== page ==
> _______________________________________________
> OpenSCAD mailing list
> [hidden email]
> http://rocklinux.net/mailman/listinfo/openscad
> http://openscad.org - https://flattr.com/thing/121566


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tp3
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Re: stereoscopic OBJ viewer

tp3
Brad Pitcher wrote
I don't think that is necessary. Without a license it is automatically
public domain. I would love to see something like this for Google cardboard.
I'm pretty sure that's not the case.

Public domain is not even possible in some countries. I'm in Germany and our law does not allow public domain at all. So I'm using CC0 from creative commons in case I'd like to get something similar to public domain.
-- Torsten
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Re: stereoscopic OBJ viewer

Qbert
OK, here it is with a copyright statement.  Have fun!  I fixed the comment at the top a bit too.  

Les




> On Nov 2, 2014, at 12:56 PM, tp3 <[hidden email]> wrote:
>
> Brad Pitcher wrote
>> I don't think that is necessary. Without a license it is automatically
>> public domain. I would love to see something like this for Google
>> cardboard.
>
> I'm pretty sure that's not the case.
>
> Public domain is not even possible in some countries. I'm in Germany and our
> law does not allow public domain at all. So I'm using CC0 from creative
> commons in case I'd like to get something similar to public domain.
>
>
>
> -----
> -- Torsten
> --
> View this message in context: http://forum.openscad.org/stereoscopic-OBJ-viewer-tp10056p10066.html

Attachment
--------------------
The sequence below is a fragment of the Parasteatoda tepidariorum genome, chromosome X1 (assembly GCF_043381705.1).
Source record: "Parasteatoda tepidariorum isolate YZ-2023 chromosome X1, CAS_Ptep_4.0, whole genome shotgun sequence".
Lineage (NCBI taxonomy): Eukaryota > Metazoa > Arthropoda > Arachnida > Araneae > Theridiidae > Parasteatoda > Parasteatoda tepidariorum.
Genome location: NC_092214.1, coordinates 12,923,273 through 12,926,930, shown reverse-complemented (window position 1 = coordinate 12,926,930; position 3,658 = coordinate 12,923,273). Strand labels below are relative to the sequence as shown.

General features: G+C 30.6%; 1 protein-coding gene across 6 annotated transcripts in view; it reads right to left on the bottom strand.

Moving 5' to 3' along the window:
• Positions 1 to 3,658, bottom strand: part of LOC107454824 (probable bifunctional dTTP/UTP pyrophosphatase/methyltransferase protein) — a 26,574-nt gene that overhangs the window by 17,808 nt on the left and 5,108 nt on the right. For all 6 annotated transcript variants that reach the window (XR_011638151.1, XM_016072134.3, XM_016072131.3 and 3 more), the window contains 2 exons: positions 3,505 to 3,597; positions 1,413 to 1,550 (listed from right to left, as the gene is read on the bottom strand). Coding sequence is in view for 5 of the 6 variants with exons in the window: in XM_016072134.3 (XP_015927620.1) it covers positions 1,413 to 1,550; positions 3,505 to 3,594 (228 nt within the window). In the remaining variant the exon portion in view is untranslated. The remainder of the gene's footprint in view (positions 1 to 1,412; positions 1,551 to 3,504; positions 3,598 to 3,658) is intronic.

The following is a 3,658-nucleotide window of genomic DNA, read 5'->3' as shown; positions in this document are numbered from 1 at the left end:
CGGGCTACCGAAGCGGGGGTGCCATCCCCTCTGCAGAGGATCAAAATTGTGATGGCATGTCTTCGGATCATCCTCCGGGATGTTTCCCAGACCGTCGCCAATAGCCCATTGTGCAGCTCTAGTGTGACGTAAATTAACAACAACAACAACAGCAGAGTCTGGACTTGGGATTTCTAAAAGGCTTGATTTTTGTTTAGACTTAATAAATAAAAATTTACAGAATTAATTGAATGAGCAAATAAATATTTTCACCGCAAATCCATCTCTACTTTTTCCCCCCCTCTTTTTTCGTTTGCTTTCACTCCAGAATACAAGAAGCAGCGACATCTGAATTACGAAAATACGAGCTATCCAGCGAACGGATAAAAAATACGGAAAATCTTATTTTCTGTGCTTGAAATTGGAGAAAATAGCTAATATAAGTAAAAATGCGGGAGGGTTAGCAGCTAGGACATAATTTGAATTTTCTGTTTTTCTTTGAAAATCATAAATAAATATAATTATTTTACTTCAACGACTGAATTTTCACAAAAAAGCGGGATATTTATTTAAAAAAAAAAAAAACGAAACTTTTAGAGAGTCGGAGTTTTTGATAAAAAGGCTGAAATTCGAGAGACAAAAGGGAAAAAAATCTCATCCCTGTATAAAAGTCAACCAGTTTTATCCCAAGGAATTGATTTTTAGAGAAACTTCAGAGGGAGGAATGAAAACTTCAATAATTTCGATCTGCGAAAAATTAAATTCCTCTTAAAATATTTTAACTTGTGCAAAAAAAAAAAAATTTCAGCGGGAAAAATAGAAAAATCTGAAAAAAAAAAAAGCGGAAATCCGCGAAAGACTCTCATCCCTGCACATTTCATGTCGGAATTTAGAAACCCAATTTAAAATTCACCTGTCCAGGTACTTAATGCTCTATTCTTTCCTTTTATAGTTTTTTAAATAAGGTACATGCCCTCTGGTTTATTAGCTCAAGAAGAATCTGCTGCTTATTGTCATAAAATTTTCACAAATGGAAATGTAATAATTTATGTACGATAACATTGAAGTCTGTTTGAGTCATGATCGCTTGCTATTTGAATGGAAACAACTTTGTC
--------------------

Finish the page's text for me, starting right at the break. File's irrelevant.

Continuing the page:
> Sent from the OpenSCAD mailing list archive at Nabble.com.
> _______________________________________________
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Re: stereoscopic OBJ viewer

Qbert
Oh, and also I can add loading of ASCII STL files also (the kind that OpenSCAD outputs) in time as I get to it, or you may do so yourself, it’s not that difficult really if you know Processing.  

Les


> On Nov 2, 2014, at 2:08 PM, Les Hall <[hidden email]> wrote:
>
> OK, here it is with a copyright statement.  Have fun!  I fixed the comment at the top a bit too.  
>
> Les
>
>
> <STLviewer.pde>
>> On Nov 2, 2014, at 12:56 PM, tp3 <[hidden email]> wrote:
>>
>> Brad Pitcher wrote
>>> I don't think that is necessary. Without a license it is automatically
>>> public domain. I would love to see something like this for Google
>>> cardboard.
>>
>> I'm pretty sure that's not the case.
>>
>> Public domain is not even possible in some countries. I'm in Germany and our
>> law does not allow public domain at all. So I'm using CC0 from creative
>> commons in case I'd like to get something similar to public domain.
>>
>>
>>
>> -----
>> -- Torsten
>> --
>> View this message in context: http://forum.openscad.org/stereoscopic-OBJ-viewer-tp10056p10066.html
>> Sent from the OpenSCAD mailing list archive at Nabble.com.
>> _______________________________________________
>> OpenSCAD mailing list
>> [hidden email]
>> http://rocklinux.net/mailman/listinfo/openscad
>> http://openscad.org - https://flattr.com/thing/121566
>
> _______________________________________________
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> http://rocklinux.net/mailman/listinfo/openscad
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Re: stereoscopic OBJ viewer

Chow Loong Jin
In reply to this post by Qbert
On Sun, Nov 02, 2014 at 12:02:25PM -0600, Les Hall wrote:
> Felipe, there are a few techniques for stereoscopic viewing.  They all rely on one simple principle which is presenting a slightly different image to the right and left eye.  The shutter glasses time a left/right display with a left/right LCD shutter; the red/cyan or other color glasses use color to do this, the split view glasses have little prisms on the lenses and dual images.  All of these can be implemented in OpenSCAD if desired.